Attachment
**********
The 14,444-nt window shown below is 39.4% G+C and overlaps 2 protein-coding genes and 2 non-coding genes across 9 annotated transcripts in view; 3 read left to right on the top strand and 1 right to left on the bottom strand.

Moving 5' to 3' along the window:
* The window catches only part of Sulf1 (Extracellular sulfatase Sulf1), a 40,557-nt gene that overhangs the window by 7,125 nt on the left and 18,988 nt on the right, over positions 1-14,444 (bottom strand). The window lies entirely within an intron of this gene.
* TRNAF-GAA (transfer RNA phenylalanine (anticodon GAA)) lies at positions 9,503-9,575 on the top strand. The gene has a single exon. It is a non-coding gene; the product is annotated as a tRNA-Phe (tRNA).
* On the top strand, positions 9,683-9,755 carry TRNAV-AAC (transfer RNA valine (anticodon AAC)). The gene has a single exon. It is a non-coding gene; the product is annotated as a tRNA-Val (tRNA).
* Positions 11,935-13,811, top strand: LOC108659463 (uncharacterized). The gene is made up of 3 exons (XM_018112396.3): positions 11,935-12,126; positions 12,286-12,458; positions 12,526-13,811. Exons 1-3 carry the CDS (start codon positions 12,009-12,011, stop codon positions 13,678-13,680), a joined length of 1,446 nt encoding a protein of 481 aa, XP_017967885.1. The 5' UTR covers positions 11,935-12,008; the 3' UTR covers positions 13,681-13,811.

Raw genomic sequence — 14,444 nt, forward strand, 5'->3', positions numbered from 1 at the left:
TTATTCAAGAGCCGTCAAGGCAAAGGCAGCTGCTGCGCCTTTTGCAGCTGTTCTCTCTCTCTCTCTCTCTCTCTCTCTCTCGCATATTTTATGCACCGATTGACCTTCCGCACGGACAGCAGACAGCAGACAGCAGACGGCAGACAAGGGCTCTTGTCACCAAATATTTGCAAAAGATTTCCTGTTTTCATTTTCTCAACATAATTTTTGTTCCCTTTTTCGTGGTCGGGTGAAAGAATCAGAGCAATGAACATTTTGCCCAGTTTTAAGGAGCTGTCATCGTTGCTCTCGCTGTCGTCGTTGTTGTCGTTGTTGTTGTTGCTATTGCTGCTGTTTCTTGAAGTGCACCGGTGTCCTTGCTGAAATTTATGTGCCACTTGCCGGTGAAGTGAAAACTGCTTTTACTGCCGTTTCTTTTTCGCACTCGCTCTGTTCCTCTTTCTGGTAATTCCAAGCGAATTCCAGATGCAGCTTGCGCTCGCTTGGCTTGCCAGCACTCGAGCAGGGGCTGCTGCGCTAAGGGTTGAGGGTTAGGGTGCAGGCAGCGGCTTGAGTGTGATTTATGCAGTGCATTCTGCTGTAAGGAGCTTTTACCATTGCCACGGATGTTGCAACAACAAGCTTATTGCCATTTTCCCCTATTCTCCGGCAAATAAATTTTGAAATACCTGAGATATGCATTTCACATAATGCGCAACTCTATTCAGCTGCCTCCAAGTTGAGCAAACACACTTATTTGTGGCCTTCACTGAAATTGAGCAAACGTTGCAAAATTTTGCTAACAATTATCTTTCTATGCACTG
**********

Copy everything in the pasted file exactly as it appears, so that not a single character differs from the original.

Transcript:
The 14,444-nt window shown below is 39.4% G+C and overlaps 2 protein-coding genes and 2 non-coding genes across 9 annotated transcripts in view; 3 read left to right on the top strand and 1 right to left on the bottom strand.

Moving 5' to 3' along the window:
* The window catches only part of Sulf1 (Extracellular sulfatase Sulf1), a 40,557-nt gene that overhangs the window by 7,125 nt on the left and 18,988 nt on the right, over positions 1-14,444 (bottom strand). The window lies entirely within an intron of this gene.
* TRNAF-GAA (transfer RNA phenylalanine (anticodon GAA)) lies at positions 9,503-9,575 on the top strand. The gene has a single exon. It is a non-coding gene; the product is annotated as a tRNA-Phe (tRNA).
* On the top strand, positions 9,683-9,755 carry TRNAV-AAC (transfer RNA valine (anticodon AAC)). The gene has a single exon. It is a non-coding gene; the product is annotated as a tRNA-Val (tRNA).
* Positions 11,935-13,811, top strand: LOC108659463 (uncharacterized). The gene is made up of 3 exons (XM_018112396.3): positions 11,935-12,126; positions 12,286-12,458; positions 12,526-13,811. Exons 1-3 carry the CDS (start codon positions 12,009-12,011, stop codon positions 13,678-13,680), a joined length of 1,446 nt encoding a protein of 481 aa, XP_017967885.1. The 5' UTR covers positions 11,935-12,008; the 3' UTR covers positions 13,681-13,811.

Raw genomic sequence — 14,444 nt, forward strand, 5'->3', positions numbered from 1 at the left:
TTATTCAAGAGCCGTCAAGGCAAAGGCAGCTGCTGCGCCTTTTGCAGCTGTTCTCTCTCTCTCTCTCTCTCTCTCTCTCTCGCATATTTTATGCACCGATTGACCTTCCGCACGGACAGCAGACAGCAGACAGCAGACGGCAGACAAGGGCTCTTGTCACCAAATATTTGCAAAAGATTTCCTGTTTTCATTTTCTCAACATAATTTTTGTTCCCTTTTTCGTGGTCGGGTGAAAGAATCAGAGCAATGAACATTTTGCCCAGTTTTAAGGAGCTGTCATCGTTGCTCTCGCTGTCGTCGTTGTTGTCGTTGTTGTTGTTGCTATTGCTGCTGTTTCTTGAAGTGCACCGGTGTCCTTGCTGAAATTTATGTGCCACTTGCCGGTGAAGTGAAAACTGCTTTTACTGCCGTTTCTTTTTCGCACTCGCTCTGTTCCTCTTTCTGGTAATTCCAAGCGAATTCCAGATGCAGCTTGCGCTCGCTTGGCTTGCCAGCACTCGAGCAGGGGCTGCTGCGCTAAGGGTTGAGGGTTAGGGTGCAGGCAGCGGCTTGAGTGTGATTTATGCAGTGCATTCTGCTGTAAGGAGCTTTTACCATTGCCACGGATGTTGCAACAACAAGCTTATTGCCATTTTCCCCTATTCTCCGGCAAATAAATTTTGAAATACCTGAGATATGCATTTCACATAATGCGCAACTCTATTCAGCTGCCTCCAAGTTGAGCAAACACACTTATTTGTGGCCTTCACTGAAATTGAGCAAACGTTGCAAAATTTTGCTAACAATTATCTTTCTATGCACTG